Did you know?

Apparently, the Facebook logo is blue because Mark Zuckerberg has Deuteranopia: he is red-green colourblind, which means he sees blue better than other colours.

Use contrasting colours.

High-contrast colour combinations, such as black and white or blue and yellow, can improve the legibility of text and other elements for users with visual impairments.

The World Wide Web Consortium (W3C) has established a standard for minimum colour contrast ratios for text and non-text elements on the web, which is 4.5:1 for standard text and 3:1 for large text. Adhering to these standards can help ensure your website is accessible to visually impaired users, including those with colour blindness.

You can check whether or not your design contrasts enough with a contrast checker such as this one and compare it with the WCAG levels checklist. You should aim to reach the highest level so you can make your designs as accessible as possible.

Level A (Beginner).

The presentation doesn’t rely exclusively on colour.

Level AA (Intermediate).

The colour contrast ratio between the text and background colour is at least 4.5 to 1.

The colour contrast ratio between user interface components, graphics, and nearby colours is at least 3 to 1.

Text can double in size without losing function or context.

Level AAA (Advanced).

The colour contrast ratio between your text and background is at least 7 to 1.

Colour palette.

99% of people with colour vision deficiency have red-green colour blindness. It is essential to keep that in mind when choosing the palette colours.

For example, links are usually blue by default because most people can distinguish it better than other colours. To stand out elements, it's ideal to use blue. Blue stands out for most users, including users with red-green colour blindness.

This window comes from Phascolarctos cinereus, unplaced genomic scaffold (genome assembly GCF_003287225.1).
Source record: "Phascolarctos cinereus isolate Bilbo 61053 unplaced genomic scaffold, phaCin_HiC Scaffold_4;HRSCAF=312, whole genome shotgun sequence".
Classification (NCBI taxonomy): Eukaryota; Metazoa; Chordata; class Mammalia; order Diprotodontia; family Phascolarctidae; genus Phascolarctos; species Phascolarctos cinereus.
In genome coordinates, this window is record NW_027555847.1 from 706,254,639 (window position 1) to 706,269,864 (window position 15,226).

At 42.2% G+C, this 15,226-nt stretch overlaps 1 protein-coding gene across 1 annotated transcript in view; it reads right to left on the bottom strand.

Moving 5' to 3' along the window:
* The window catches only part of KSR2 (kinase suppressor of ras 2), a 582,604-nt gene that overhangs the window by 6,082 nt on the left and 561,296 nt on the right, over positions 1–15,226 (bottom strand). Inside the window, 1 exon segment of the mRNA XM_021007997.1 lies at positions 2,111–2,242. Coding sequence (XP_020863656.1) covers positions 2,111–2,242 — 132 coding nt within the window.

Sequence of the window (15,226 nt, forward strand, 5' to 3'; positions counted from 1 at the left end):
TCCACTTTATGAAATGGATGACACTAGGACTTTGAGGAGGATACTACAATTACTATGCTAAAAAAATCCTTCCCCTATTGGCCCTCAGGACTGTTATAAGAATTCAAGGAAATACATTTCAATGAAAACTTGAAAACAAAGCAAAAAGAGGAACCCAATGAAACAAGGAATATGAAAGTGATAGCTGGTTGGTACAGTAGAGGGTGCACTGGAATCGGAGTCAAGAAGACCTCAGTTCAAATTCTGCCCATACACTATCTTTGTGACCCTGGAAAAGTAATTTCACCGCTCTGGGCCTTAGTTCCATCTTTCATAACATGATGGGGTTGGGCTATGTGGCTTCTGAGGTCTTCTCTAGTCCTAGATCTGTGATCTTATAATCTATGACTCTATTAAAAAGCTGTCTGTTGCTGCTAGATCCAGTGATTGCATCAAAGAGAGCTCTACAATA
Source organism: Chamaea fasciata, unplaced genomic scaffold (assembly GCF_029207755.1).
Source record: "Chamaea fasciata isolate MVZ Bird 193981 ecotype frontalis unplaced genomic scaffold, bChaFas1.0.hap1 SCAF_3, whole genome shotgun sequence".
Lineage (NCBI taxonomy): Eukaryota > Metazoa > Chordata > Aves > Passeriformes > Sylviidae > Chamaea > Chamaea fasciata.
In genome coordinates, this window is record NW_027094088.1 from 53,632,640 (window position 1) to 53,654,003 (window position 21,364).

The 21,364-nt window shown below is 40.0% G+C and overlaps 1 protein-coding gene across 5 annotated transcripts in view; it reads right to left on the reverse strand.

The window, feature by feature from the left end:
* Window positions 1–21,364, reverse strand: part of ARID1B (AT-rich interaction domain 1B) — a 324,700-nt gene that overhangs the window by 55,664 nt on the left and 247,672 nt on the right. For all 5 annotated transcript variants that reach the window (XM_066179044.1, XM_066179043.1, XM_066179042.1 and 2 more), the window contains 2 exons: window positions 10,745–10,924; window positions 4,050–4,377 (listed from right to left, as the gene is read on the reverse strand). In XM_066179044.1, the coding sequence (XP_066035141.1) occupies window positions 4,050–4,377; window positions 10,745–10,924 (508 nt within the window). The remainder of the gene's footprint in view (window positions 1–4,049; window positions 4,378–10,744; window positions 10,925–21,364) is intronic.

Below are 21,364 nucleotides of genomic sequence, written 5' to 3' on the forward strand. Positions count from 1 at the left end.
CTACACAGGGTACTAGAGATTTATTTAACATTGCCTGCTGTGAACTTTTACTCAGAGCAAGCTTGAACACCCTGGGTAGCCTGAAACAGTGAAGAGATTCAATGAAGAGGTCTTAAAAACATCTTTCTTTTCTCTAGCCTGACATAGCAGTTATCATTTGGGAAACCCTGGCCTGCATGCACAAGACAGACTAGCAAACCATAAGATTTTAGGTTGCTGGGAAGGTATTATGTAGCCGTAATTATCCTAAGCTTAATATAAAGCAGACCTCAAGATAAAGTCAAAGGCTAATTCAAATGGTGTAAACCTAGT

Even if you're limited to the colour palette, adjusting the hues to have better contrast will result in a huge difference for people with colour blindness.

Another good way to improve colours is to shift red towards blue and greens towards yellow. It makes them more distinguishable for people with red-green colour blindness.

Use colours and patterns.

When you can't get a good contrast using colours, use patterns for easier distinguishing.

One good example is using infographics – the chart below could be less readable if there weren't any patterns.

The same applies to line charts – it's important to keep different patterns and not rely solely on colours.

Focus state.

People who navigate through the keyboard require a clear understanding of which element is currently in focus.

Having a noticeable focus state is essential to avoid confusion – simply relying on colour is not enough. To provide familiarity and ease of use, it is recommended to use the default focus styles that users are already familiar with. This means adding a bold outline around the focused element.

Color Add.

As explained on their website, “ColorADD” is a unique and universal language that enables the colour blind to identify colours, with a wide spectrum of use on companies/entities whenever colour is a factor of identification, orientation or choice.”

This project is a great example of coming up with solutions to design having colour-blind folks in mind. It was created by Miguel Neiva in 2010, and it uses symbols to represent colours. The project even evolved into an app to help users detect and identify colours in real-time.

Today, this code is spread around the world and about five million coloured pencils and more than 100 million clothing labels. It has also been implemented in Porto’s subway system.

Test yourself!

The best way to figure out whether or not you have some degree of colour blindness is to go to an ophthalmologist. However, you can test it online as well to confirm your suspicions.

Ricardo Reis

(Former) Front-End Developer

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We rarely see Ricardo or hear Ricardo. He is the silent type. He walks in, walks out and one doesn’t even get a glimpse. Until he gets on his motorbike. That thing can blast the ears out of your head. Easily. Ricardo is a Front-end Developer at Significa.